Big questions remain over policing and accountability, as Santa Clara County law enforcement agencies try to de-escalate their response levels and work toward outcomes that don’t end in tragedy.
Community and police leaders came together to discuss public safety at a Wednesday panel hosted by San José Spotlight. Participants agreed work needs to be done to address police violence and response to mental health crises.
“There are some fundamental changes that need to happen in our society for people to feel really safe,” community organizer and panelist Derrick Sanderlin said, who was injured the during 2020 Black Lives Matter protests by a rubber bullet fired by San Jose police officers.
Other panelists included Santa Clara County Sheriff Bob Jonsen, Santa Clara Police Chief Pat Nikolai and community health advocate Darcie Green. San Jose Police Chief Anthony Mata and representatives from the San Jose Police Officers’ Association declined to attend.
Violence and accountability
Holding local police departments accountable for violence remains a challenge, leaders said. A 2022 audit found nearly a third of San Jose police officers received complaints in 2021. The city launched a portal last December to make police misconduct records more accessible.
Jonsen said the goal of every law enforcement agency should be to decrease use of force during police interactions. He said increasing oversight through auditors and building relationships with the community is crucial.
“Almost every law enforcement agency now has really taken de-escalation to a whole new level as far as training protocols, policy provisions to really emphasize…doing everything possible at their disposal prior to using any force,” Jonsen said.
But Sanderlin said violence remains an issue close to home as videos of police brutality continue to sweep the nation. Even officers who face complaints are able to find work in other departments and while bias trainings can help, there is no way to measure their impact, he added.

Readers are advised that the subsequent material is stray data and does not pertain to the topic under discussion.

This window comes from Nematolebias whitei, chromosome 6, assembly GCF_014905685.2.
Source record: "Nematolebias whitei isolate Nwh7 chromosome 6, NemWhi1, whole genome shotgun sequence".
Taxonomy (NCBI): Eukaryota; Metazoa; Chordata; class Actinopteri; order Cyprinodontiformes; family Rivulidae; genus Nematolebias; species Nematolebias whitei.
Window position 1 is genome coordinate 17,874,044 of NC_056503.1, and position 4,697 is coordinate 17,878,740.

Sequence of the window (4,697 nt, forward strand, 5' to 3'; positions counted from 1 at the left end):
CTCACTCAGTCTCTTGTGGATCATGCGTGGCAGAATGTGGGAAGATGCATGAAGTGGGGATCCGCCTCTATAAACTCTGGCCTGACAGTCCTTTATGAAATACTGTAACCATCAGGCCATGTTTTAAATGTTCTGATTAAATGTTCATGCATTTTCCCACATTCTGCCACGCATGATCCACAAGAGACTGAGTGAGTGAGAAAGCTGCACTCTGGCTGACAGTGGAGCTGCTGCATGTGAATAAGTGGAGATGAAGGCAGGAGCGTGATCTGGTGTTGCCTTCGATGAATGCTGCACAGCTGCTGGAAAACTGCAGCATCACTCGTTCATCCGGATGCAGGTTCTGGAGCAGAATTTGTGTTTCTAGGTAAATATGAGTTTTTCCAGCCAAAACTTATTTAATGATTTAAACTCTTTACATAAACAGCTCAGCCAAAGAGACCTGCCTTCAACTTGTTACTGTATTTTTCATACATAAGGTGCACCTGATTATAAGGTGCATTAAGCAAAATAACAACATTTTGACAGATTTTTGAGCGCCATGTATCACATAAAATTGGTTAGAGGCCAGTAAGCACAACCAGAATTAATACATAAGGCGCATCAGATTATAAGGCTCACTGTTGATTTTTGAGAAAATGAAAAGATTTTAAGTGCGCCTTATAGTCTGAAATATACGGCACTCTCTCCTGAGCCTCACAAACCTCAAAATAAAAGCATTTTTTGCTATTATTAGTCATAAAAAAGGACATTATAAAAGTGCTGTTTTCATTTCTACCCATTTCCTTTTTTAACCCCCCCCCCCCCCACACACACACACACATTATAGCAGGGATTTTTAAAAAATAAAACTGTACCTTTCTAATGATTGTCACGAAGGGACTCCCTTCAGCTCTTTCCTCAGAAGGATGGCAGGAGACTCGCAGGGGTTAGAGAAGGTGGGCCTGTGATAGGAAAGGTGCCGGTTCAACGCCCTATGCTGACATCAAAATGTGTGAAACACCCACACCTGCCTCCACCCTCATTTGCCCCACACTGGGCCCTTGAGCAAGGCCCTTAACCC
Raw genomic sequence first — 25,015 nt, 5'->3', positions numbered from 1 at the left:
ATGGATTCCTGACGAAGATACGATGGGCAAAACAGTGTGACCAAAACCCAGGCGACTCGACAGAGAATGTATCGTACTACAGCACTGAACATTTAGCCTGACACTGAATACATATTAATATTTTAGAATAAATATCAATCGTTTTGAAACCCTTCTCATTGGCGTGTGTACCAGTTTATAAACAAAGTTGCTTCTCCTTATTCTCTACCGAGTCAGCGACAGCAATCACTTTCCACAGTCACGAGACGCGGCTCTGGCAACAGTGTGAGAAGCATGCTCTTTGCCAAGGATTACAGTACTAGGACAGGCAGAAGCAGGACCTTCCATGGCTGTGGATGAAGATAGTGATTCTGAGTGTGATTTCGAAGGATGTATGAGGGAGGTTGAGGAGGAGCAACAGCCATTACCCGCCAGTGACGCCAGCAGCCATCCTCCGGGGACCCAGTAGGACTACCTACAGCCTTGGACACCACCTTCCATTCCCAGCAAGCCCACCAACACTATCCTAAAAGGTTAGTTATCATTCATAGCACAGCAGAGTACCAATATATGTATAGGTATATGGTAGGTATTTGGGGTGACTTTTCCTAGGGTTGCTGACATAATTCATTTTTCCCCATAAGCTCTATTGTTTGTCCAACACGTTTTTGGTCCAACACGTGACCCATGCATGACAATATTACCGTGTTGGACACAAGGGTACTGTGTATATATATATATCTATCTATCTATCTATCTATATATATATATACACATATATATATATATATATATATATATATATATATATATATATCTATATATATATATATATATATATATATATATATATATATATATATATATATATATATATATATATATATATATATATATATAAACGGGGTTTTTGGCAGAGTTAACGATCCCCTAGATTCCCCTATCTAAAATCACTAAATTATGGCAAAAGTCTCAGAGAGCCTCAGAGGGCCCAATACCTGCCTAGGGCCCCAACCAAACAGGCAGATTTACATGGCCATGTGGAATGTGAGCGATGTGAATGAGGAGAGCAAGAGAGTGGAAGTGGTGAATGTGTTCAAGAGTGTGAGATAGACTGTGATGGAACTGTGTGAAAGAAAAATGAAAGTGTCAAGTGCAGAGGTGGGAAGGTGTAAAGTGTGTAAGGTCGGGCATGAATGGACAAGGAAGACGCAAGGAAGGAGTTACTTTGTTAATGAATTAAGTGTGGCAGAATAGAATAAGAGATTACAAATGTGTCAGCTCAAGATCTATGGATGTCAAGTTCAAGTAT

“There were a lot of lives lost here in San Jose, in Santa Clara County… It’s still happening, and there are many names that we can name,” Sanderlin said. “How do we hold (officers) accountable? It’s really hard to say, there’s not a whole lot of options.”
Green said redirecting funds to community programs is important for those already working to improve public safety. Green served on San Jose’s Reimagining Public Safety Community Advisory Committee, which made recommendations on police reform such as decreasing law enforcement involvement in nonviolent calls and establishing relief funds for police violence survivors.
“Our communities face trauma, they’re stressed… What would become possible if that was met with radical abundant funding for wellness and family support and education and training?” Green said.
Policing and mental health
Addressing mental health issues in the force and out in the community is becoming more of a priority, panelists said.
Jonsen and Nikolai pointed to increased mental health services in policing, such as having mental health experts ride along with officers to respond to calls. The city of Santa Clara has a Crisis Intervention Specialist unit to respond to mental health calls. But mental health services remain understaffed countywide, they added.
Santa Clara County rolled out its 988 program last year to provide an alternative to 911 for mental-health related calls, but it continues to face staffing issues. San Jose Police Department response times are lagging as the department faces chronic understaffing.
“Unfortunately, the police department is the one that is called, especially at 9 p.m. on a Friday night when there is someone having a mental health crisis with a handgun,” Nikolai said.
Jonsen said prioritizing mental health is a must as the county deals with a flood of gun permit applications. He said applicants are required to pass a psychological exam as well as put in more gun training hours.
Nikolai said mental health also extends to those on the force. He said the Santa Clara Police Department has a wellness team for both police officers and their family members.
“We understand that if an officer is not healthy, they are not going to be a good officer,” he said. “They’re going to make poor decisions.”
Sanderlin said while there is work to be done to increase resources, that doesn’t mean having mental health services as an alternative to policing should be discredited. Green said investment in alternative programs need to be done on a long-term basis.
“We fund effective solutions with way too few dollars for too short of a time and in ways that will not even allow for long term success,” Green said. “The bar is always so high for the solutions that don’t center policing… there are many people in our community for whom the police are not an option.”
Contact Loan-Anh Pham at [email protected] or follow @theLoanAnhLede on Twitter.
Leave a Reply
You must be logged in to post a comment.